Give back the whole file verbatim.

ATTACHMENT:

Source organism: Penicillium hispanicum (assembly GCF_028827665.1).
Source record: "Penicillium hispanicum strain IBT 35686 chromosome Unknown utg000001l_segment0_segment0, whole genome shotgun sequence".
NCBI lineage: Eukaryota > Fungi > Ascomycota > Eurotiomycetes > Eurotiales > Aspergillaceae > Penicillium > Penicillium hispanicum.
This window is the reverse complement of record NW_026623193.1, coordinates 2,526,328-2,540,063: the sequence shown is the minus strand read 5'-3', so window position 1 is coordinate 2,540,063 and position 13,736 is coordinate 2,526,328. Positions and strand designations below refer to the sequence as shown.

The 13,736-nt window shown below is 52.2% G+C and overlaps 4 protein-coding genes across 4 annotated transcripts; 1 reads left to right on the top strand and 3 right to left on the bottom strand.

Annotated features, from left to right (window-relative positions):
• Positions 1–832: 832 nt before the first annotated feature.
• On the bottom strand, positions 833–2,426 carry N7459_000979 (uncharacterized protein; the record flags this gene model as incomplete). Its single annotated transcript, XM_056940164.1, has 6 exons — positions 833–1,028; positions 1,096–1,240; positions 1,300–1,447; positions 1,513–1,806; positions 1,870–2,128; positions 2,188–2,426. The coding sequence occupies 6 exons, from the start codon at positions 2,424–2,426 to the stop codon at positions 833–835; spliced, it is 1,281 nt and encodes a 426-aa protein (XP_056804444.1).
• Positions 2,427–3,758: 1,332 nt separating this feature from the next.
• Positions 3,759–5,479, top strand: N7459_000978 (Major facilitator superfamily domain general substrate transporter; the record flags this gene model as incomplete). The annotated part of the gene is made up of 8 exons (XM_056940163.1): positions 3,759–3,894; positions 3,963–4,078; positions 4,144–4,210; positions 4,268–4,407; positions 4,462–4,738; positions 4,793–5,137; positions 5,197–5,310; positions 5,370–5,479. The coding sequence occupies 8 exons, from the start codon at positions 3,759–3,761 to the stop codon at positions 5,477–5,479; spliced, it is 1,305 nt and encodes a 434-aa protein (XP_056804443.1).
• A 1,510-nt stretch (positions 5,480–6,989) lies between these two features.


Source organism: Penicillium hispanicum (assembly GCF_028827665.1).
Source record: "Penicillium hispanicum strain IBT 35686 chromosome Unknown utg000001l_segment0_segment0, whole genome shotgun sequence".
NCBI lineage: Eukaryota > Fungi > Ascomycota > Eurotiomycetes > Eurotiales > Aspergillaceae > Penicillium > Penicillium hispanicum.
This window is the reverse complement of record NW_026623193.1, coordinates 2,526,328-2,540,063: the sequence shown is the minus strand read 5'-3', so window position 1 is coordinate 2,540,063 and position 13,736 is coordinate 2,526,328. Positions and strand designations below refer to the sequence as shown.

The 13,736-nt window shown below is 52.2% G+C and overlaps 4 protein-coding genes across 4 annotated transcripts; 1 reads left to right on the top strand and 3 right to left on the bottom strand.

Annotated features, from left to right (window-relative positions):
• Positions 1–832: 832 nt before the first annotated feature.
• On the bottom strand, positions 833–2,426 carry N7459_000979 (uncharacterized protein; the record flags this gene model as incomplete). Its single annotated transcript, XM_056940164.1, has 6 exons — positions 833–1,028; positions 1,096–1,240; positions 1,300–1,447; positions 1,513–1,806; positions 1,870–2,128; positions 2,188–2,426. The coding sequence occupies 6 exons, from the start codon at positions 2,424–2,426 to the stop codon at positions 833–835; spliced, it is 1,281 nt and encodes a 426-aa protein (XP_056804444.1).
• Positions 2,427–3,758: 1,332 nt separating this feature from the next.
• Positions 3,759–5,479, top strand: N7459_000978 (Major facilitator superfamily domain general substrate transporter; the record flags this gene model as incomplete). The annotated part of the gene is made up of 8 exons (XM_056940163.1): positions 3,759–3,894; positions 3,963–4,078; positions 4,144–4,210; positions 4,268–4,407; positions 4,462–4,738; positions 4,793–5,137; positions 5,197–5,310; positions 5,370–5,479. The coding sequence occupies 8 exons, from the start codon at positions 3,759–3,761 to the stop codon at positions 5,477–5,479; spliced, it is 1,305 nt and encodes a 434-aa protein (XP_056804443.1).
• A 1,510-nt stretch (positions 5,480–6,989) lies between these two features.